To the editor:
On the April 8 ballot, Westport voters will find two override questions that they must consider. Question 1 is for a $500k Capital Stabilization fund to pay for the building repairs, operating system upgrades, vehicle replacement and equipment needs of the town; and Question 2 is for a town-wide operating budget override of $949,465 (roughly split between town and schools). Westport voters have historically shot down overrides, usually by substantial margins. So what is different this time? Why can’t the town live within the 2.5% increase that it gets every year? These are good questions.
It is true that Proposition 2½ allows the cities and towns to raise their real estate tax levy every year by a maximum of 2½%. And let’s face it, we always raise it the maximum 2½%. A small point here is that the 2½% is based on the two thirds of our $32 million total budget that is derived from real estate taxes. The other third of our budget is funded by local receipts (excise taxes, fees, etc.) and state “aid,” formerly called revenue sharing. So the guaranteed 2½% is really 1.7% of the total budget. Local receipts usually go up but have shrunk in recession years and state aid has been reduced by nearly half a million dollars ($6.3 million in 2009 and $5.8 million in 2014). All said and done, we are still talking about roughly 2% per year after adding in new growth in town (new homes or businesses added to the tax rolls) as long as we are not in a recession.
A significant part of the increase in our budget each year has been the moneys left over from the prior fiscal year — ‘free cash.’ An unfortunate moniker, but it means that the leftover funds from fiscal 2013 say, are certified by the state to be correct sometime in fiscal 2014 and, “free” to be spent in fiscal 2015. The problem for Westport is that we have pretty consistently relied on these one-time funds to augment the operating budget.
Why is free cash considered one-time funds and what is the problem with spending it on operating expenses? State guidelines on municipal finance require that a conservative approach be taken to budgeting so it is pretty unlikely that a town would end up with a deficit or negative free cash. But the level of free cash cannot be predicted. It might be $200,000 one year and $1,500,000 the next. The analogy for free cash in an individual household would be bonus or overtime money that cannot be counted on every year. Clearly it would be foolish to build a household budget based on one’s overtime from a particularly good year. Well this is exactly what Westport has done for the past several years. If we don’t get the same “bonus” every year, we have to make cuts.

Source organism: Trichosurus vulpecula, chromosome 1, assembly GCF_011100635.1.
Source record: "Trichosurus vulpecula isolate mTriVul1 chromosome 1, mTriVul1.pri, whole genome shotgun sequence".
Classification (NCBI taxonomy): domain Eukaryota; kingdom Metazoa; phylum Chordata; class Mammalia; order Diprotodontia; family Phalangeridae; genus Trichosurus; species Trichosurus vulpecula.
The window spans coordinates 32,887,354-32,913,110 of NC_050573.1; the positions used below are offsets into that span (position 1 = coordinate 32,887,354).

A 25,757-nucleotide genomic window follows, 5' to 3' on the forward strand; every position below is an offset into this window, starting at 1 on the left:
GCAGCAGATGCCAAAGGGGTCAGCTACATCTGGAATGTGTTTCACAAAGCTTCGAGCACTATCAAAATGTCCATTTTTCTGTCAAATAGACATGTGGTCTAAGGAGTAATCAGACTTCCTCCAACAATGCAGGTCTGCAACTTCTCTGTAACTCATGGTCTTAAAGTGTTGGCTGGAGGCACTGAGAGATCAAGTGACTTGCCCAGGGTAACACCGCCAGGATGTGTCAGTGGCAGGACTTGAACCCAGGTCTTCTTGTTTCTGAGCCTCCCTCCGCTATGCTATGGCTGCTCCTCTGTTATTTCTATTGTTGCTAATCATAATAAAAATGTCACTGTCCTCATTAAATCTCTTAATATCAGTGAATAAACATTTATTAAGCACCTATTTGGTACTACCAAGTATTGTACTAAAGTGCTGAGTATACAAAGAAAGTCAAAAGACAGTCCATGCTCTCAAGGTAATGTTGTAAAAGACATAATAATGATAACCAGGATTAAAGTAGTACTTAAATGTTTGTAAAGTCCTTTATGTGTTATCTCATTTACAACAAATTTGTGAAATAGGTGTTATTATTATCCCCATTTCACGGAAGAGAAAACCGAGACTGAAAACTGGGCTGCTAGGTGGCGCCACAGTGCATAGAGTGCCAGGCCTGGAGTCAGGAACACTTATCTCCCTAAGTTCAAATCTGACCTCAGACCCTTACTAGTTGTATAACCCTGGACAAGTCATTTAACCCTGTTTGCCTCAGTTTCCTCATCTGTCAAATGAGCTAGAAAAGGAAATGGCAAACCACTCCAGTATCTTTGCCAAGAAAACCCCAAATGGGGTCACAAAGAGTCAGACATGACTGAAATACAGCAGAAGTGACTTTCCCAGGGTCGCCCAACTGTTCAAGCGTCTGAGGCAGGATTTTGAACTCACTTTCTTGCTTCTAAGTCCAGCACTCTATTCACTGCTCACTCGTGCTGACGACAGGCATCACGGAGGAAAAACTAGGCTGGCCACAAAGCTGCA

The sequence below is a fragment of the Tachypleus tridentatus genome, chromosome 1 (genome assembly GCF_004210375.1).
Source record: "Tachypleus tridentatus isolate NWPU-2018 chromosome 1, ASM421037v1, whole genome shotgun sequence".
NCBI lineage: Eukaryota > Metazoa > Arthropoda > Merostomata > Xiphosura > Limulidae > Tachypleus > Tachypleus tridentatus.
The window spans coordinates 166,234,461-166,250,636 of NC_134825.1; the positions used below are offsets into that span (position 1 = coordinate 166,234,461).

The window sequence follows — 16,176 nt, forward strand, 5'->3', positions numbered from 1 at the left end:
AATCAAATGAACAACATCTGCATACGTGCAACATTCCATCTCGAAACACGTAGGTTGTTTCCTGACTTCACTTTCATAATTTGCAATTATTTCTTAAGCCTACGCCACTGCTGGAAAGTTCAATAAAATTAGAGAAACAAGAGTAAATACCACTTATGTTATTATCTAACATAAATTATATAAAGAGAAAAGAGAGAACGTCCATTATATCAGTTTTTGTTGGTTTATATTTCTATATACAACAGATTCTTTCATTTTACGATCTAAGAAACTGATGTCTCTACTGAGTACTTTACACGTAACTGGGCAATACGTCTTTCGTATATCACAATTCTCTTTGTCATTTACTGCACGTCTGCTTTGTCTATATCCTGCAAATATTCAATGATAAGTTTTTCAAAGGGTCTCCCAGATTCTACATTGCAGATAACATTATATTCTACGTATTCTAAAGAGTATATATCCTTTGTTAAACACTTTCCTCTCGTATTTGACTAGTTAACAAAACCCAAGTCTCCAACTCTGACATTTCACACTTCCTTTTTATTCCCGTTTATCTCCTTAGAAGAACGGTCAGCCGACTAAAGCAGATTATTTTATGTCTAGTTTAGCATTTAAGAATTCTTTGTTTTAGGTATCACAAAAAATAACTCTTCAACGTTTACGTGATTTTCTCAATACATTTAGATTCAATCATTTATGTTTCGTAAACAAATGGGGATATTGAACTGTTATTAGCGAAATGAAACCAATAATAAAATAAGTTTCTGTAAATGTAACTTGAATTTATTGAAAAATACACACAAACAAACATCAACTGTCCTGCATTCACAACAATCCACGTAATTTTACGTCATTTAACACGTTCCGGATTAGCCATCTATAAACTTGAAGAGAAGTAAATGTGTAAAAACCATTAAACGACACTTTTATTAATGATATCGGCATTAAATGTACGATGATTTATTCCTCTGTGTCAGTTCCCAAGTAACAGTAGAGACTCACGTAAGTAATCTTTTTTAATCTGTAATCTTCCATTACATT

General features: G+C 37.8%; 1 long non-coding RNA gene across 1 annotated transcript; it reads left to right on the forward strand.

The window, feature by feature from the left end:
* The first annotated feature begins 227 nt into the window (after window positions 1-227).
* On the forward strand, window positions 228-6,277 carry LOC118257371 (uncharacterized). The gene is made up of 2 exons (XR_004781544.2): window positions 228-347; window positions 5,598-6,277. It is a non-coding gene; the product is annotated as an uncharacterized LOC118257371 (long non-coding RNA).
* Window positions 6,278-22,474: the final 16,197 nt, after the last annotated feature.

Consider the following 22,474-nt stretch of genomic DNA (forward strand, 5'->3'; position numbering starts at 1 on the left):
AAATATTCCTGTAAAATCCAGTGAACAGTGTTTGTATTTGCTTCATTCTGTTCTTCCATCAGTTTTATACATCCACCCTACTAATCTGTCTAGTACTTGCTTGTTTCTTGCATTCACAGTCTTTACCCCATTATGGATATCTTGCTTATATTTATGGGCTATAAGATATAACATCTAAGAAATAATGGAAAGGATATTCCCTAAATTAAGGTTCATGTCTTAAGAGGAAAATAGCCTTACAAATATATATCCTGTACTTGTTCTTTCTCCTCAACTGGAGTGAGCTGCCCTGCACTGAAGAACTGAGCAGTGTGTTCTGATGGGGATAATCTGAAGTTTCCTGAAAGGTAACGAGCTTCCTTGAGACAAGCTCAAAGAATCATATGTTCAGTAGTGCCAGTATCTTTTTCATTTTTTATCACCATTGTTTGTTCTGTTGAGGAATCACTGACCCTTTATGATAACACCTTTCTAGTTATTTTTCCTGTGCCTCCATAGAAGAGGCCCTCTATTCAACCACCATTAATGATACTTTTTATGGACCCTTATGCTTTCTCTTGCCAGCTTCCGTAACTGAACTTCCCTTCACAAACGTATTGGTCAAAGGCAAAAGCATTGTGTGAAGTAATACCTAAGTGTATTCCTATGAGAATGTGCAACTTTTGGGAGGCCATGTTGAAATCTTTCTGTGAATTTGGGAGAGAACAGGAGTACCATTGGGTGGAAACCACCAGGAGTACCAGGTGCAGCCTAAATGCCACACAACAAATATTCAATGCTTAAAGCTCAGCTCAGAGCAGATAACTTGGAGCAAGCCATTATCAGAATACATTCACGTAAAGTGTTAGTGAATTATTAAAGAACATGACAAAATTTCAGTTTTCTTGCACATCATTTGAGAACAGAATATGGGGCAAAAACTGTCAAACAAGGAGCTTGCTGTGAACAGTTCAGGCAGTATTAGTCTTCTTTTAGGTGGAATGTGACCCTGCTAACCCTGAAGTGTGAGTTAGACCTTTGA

The answer here is to use one-time funds for one-time expenses such as capital improvements and to base the operating budgets off of predictable revenue sources. This is exactly the program that the current Board of Selectman has attempted to implement. This year’s free cash (certified from FY13) is slated for long neglected capital needs such as Highway Dept. trucks and a School well among other things. Not everybody is happy about this but it is good policy. We have done a poor job taking care of our buildings and we have stretched to the limit the lifespan of much of our equipment. This is the first time in memory that we have assembled a long term capital plan to address these very issues. Question #1 begins to fund this long term plan.
This board has taken several other measures to improve the fiscal health of the town. This includes developing a balanced budget in a timely fashion and implementing a formal purchase order system to properly track expenses. We are also working with the School Department to determine the best way to consolidate buildings and are considering the sale of unnecessary buildings (note Question 5 regarding this very subject on the ballot as well).
So this being the first year of the new free cash policy makes for a problem. It is a transition year where we begin diverting one-time funds that might have otherwise gone to operating expenses. Next year, we could expect to get back to a 2% increment in spending which we should be able to live with.
Some have argued that town government is wasteful and inefficient and therefore we should deny all requests for additional revenues. But this can be said of any governmental organization, particularly as you go up the ladder to the state and federal levels. We actually have a pretty lean operation here in Westport when compared to other towns and this is evident with our favorable tax rate. This is in no small part due to the watchful eyes of many concerned individual tax payers and organizations. I make this appeal to those who would normally not give consideration to an override. The Board of Selectman as well as the Finance Committee have backed these requests as part of an overall plan to change the way we do business. For this reason, we ask your help in continuing our efforts to put the Town in good fiscal straights by voting yes on questions 1 and 2.
R. Michael Sullivan
Member, Board of Selectmen